We live on an island, and the weather can come at us from any direction, although in practice, it comes from some directions more than others – this wind rose shows the direction the wind was recorded coming from at Heathrow airport, near London. The longer the bar, the more often the wind came from that direction, so you can see that our wind comes from between southwest and west most often.
Lets take a step back and remember that warm air rises – whether that’s the air being heated in a hot air balloon or the air above a radiator (watch a simple demonstration).
What happens to the rising air? As it rises it cools. Cloud and rain are caused by warm air rising, warm air rising is called convection (watch a simple demonstration).
You can often see convection going on in the atmosphere – you get puffy cumulus clouds, with flattish bases and puffy tops where the cloud is bubbling up.
More generally, Clouds form when there is more condensation going on than evaporation in the atmosphere.
The colder it is, the less evaporation happens – so cloud forms when the air cools.
This isn’t just when warm air rises.
Now we can think about air masses, they are classified according to where they have come from, and what they have passed over:
One air mass generally covers the whole country.
However, it can bring different weather conditions to different places. For example, Tropical continental air can carry Saharan dust, but it mostly falls on the south of the UK – there isn’t much left in the air by the time it reaches Scotland.
Lets consider Polar maritime (Pm) air first (click on the map to start the animation):
Polar maritime air comes towards us from further North in the Atlantic. It starts cold, but is slowly warmed by the ocean below as it travels over progressively warmer water. It also picks up moisture from the ocean.
As it is warmed, it becomes more unstable and inclined to rise, leading to convection and puffy Cumulus clouds, mainly over the ocean. As the air hits land (the western coast of Ireland, Wales, Scotland and England) the air, which was already inclined to rise, is forced up a bit more – forming more cloud, and giving rise to rainfall.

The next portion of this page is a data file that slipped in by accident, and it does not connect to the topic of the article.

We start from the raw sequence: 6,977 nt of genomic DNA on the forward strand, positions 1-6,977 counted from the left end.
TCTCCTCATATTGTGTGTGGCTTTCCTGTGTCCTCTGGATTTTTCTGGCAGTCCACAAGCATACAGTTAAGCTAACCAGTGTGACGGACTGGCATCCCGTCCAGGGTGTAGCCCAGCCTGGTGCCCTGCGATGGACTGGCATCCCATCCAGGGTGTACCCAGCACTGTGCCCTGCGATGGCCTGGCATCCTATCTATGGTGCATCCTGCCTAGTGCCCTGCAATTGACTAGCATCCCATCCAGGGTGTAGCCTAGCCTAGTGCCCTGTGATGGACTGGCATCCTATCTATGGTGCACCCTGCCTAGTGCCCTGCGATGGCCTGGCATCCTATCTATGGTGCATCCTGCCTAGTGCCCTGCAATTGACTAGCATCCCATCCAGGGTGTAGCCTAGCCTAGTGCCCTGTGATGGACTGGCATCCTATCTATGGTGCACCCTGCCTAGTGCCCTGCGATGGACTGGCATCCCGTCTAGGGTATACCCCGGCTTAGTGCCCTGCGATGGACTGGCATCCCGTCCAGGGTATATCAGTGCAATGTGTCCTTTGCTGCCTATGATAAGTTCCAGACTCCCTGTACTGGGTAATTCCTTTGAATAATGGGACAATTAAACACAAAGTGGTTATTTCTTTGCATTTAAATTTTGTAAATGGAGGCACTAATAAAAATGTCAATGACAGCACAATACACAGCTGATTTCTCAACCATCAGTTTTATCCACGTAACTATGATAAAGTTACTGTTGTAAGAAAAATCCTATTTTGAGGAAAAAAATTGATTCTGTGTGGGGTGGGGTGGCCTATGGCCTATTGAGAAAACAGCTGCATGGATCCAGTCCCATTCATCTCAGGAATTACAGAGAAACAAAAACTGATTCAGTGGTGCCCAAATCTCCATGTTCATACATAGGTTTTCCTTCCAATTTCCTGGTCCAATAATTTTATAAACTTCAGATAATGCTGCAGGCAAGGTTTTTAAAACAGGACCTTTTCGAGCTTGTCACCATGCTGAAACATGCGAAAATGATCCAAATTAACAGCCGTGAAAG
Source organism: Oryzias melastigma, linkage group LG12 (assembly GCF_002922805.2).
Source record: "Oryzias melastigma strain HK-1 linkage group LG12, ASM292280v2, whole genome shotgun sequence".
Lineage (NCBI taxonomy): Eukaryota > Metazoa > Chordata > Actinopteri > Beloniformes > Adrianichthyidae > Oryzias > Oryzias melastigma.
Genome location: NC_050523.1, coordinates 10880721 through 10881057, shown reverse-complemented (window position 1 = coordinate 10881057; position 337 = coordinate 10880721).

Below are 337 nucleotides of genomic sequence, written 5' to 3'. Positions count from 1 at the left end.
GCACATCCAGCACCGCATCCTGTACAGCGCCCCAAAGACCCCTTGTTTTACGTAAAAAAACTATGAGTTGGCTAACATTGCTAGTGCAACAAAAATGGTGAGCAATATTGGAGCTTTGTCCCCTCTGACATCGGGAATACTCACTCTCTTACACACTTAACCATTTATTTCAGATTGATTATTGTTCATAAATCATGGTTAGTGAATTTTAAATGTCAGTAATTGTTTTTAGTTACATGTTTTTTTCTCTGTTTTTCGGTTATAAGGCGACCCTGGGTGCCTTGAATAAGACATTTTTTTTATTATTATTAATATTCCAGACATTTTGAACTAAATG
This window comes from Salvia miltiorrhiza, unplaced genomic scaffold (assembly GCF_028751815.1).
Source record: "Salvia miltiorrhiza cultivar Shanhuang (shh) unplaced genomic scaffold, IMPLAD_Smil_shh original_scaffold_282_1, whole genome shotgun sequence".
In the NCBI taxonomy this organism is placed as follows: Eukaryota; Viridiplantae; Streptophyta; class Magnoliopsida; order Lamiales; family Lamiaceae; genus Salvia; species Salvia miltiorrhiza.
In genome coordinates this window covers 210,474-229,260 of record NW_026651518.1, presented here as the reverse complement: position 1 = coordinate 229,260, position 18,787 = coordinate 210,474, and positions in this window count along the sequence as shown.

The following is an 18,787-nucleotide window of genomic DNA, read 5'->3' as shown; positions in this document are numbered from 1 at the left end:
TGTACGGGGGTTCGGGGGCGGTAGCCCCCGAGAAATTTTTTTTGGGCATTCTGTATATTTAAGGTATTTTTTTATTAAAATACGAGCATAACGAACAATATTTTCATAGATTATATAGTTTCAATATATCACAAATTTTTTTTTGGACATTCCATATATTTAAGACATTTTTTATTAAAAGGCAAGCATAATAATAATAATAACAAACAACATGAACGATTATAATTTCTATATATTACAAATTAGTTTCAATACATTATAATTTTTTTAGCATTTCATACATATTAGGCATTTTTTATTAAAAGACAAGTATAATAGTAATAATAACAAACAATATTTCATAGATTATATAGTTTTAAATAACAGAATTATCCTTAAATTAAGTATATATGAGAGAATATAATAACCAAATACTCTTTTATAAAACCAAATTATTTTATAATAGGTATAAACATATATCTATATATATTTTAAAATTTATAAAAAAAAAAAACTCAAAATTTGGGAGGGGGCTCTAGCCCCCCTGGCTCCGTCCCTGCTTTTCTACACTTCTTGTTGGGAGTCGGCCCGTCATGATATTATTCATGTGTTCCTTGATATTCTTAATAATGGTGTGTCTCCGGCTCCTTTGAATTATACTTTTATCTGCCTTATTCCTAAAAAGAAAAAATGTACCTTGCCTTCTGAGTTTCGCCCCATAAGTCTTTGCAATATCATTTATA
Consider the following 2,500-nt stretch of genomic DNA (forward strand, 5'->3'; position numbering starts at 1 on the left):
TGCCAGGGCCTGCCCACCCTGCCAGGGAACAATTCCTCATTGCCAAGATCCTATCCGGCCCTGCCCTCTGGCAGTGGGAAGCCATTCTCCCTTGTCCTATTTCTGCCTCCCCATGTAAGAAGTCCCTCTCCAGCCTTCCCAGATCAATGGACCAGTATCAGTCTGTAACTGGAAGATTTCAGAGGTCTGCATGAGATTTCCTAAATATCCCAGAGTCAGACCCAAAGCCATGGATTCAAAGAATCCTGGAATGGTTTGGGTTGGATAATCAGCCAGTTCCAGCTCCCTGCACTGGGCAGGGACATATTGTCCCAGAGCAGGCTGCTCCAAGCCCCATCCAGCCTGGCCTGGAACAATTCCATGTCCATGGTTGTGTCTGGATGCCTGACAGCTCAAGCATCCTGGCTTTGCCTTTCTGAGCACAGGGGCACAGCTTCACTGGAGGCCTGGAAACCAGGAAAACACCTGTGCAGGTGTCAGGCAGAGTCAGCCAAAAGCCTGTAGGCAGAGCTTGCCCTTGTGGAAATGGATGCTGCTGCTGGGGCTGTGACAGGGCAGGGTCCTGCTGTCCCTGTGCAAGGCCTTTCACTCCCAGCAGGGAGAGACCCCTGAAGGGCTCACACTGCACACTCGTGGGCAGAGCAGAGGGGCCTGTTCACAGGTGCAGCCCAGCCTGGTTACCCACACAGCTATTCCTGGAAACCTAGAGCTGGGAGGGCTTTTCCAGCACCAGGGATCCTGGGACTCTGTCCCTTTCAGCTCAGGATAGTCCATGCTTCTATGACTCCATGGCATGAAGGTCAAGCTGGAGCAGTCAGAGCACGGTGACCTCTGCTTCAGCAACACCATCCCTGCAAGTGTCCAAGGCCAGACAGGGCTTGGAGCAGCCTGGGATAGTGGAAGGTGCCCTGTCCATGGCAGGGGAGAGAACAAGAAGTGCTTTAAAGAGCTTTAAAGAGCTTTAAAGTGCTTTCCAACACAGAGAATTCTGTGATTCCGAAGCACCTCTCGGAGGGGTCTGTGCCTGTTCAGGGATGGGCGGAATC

Polar maritime air, our dominant air mass, brings cloud and rain to the west of the UK and relatively dry air to the east.
This satellite image is typical of Pm air – you can see the puffy cumulus clouds over the ocean, and the belt of cloud over the western side of the country.
Returning Polar maritime air (rPm) is air which is Polar in origin but which swings round to hit the UK from the west or even slightly south of west – but if you were to follow its path back, you would see that it was Polar.
Arctic maritime (Am) air is extreme Polar maritime air, coming down to the UK straight from the north, over the Arctic ocean. It tends to bring wintry weather to Scotland and isolated snowy showers further south, triggered by air rising over the local orography.
Polar Continental (Pc) air will also be cold to start with and get progressively warmer as it moves south, so you would also expect convection. However, the air will be very dry as it passes over continental Europe, so little cloud will form. The UK is a set of islands though and to reach us, the air must pass over the North Sea, picking up water vapour as it does so. The cloud and precipitation (typically snow in winter) it brings therefore primarily affect the east coast. The longer the path it takes over the North Sea, the more precipitation there will be.
This satellite image is typical for Pc air – you can see the cloud free areas immediately to the west of the land masses, with cloud forming further east (ignore the front to the west of the UK and Ireland).
Of course, the characteristics of the air masses can be very different in the summer and the winter. Siberia, for example, is extremely cold in winter but relatively warm in summer – so a polar continental air mass can bring us bitterly cold weather and heavy snowfall (for eastern counties) in the winter, but much warmer weather in the summer.
The processes at work in Tropical Maritime (Tm) air are a bit different. This is warm air, which is being cooled from below as it moves north. You therefore wouldn’t expect any convection with air rising, cooling and forming cloud. However, the air is being cooled just by moving north and so eventually may reach the temperature at which cloud forms – flat, featureless sheets of stratus cloud because, on the whole, the air is staying at the same level.
As it is maritime air, there is plenty of water vapour available to form cloud droplets. The processes which give us big, fat raindrops are mainly associated with the vertical air motion and circulations in cumulus clouds. So Tm air at best gives a persistent drizzle.
The satellite image below shows the extensive sheet of stratus cloud over the Atlantic associated with Tm air.
We rarely experience Tropical Continental (Tc) air – air that flows up from the Sahara over continental Europe. This is the warmest and driest air we can get – any moisture picked up over the Mediterranean will be rained out before it reaches us.
Tc air gives clear skies, as you can see in the satellite image below – again ignore the front to the west of the UK. In the summer, this can mean that some areas get particularly warm – maybe because of their colour (dark) or aspect (facing the Sun) – giving rise to late afternoon localised thunderstorms
A front is where two air masses meet. In the UK, the weather fronts associated with depressions usually separate polar and tropical maritime air.